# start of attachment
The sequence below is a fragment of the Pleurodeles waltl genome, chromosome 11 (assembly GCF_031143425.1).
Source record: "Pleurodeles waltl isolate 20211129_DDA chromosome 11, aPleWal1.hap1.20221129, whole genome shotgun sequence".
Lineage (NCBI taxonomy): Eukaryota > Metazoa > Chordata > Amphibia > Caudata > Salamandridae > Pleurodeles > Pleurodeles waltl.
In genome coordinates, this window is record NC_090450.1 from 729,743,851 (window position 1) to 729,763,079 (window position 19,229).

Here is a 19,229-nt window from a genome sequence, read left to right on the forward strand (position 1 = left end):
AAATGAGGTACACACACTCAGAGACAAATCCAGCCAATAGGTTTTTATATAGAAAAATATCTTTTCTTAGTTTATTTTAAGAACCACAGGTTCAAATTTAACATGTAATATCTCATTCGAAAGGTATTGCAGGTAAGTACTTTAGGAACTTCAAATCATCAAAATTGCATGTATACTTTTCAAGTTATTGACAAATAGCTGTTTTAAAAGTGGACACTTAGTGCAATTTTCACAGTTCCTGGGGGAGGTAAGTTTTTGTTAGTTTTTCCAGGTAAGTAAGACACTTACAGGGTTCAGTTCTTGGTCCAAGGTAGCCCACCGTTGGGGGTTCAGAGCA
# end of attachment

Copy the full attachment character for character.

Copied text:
The sequence below is a fragment of the Pleurodeles waltl genome, chromosome 11 (assembly GCF_031143425.1).
Source record: "Pleurodeles waltl isolate 20211129_DDA chromosome 11, aPleWal1.hap1.20221129, whole genome shotgun sequence".
Lineage (NCBI taxonomy): Eukaryota > Metazoa > Chordata > Amphibia > Caudata > Salamandridae > Pleurodeles > Pleurodeles waltl.
In genome coordinates, this window is record NC_090450.1 from 729,743,851 (window position 1) to 729,763,079 (window position 19,229).

Here is a 19,229-nt window from a genome sequence, read left to right on the forward strand (position 1 = left end):
AAATGAGGTACACACACTCAGAGACAAATCCAGCCAATAGGTTTTTATATAGAAAAATATCTTTTCTTAGTTTATTTTAAGAACCACAGGTTCAAATTTAACATGTAATATCTCATTCGAAAGGTATTGCAGGTAAGTACTTTAGGAACTTCAAATCATCAAAATTGCATGTATACTTTTCAAGTTATTGACAAATAGCTGTTTTAAAAGTGGACACTTAGTGCAATTTTCACAGTTCCTGGGGGAGGTAAGTTTTTGTTAGTTTTTCCAGGTAAGTAAGACACTTACAGGGTTCAGTTCTTGGTCCAAGGTAGCCCACCGTTGGGGGTTCAGAGCA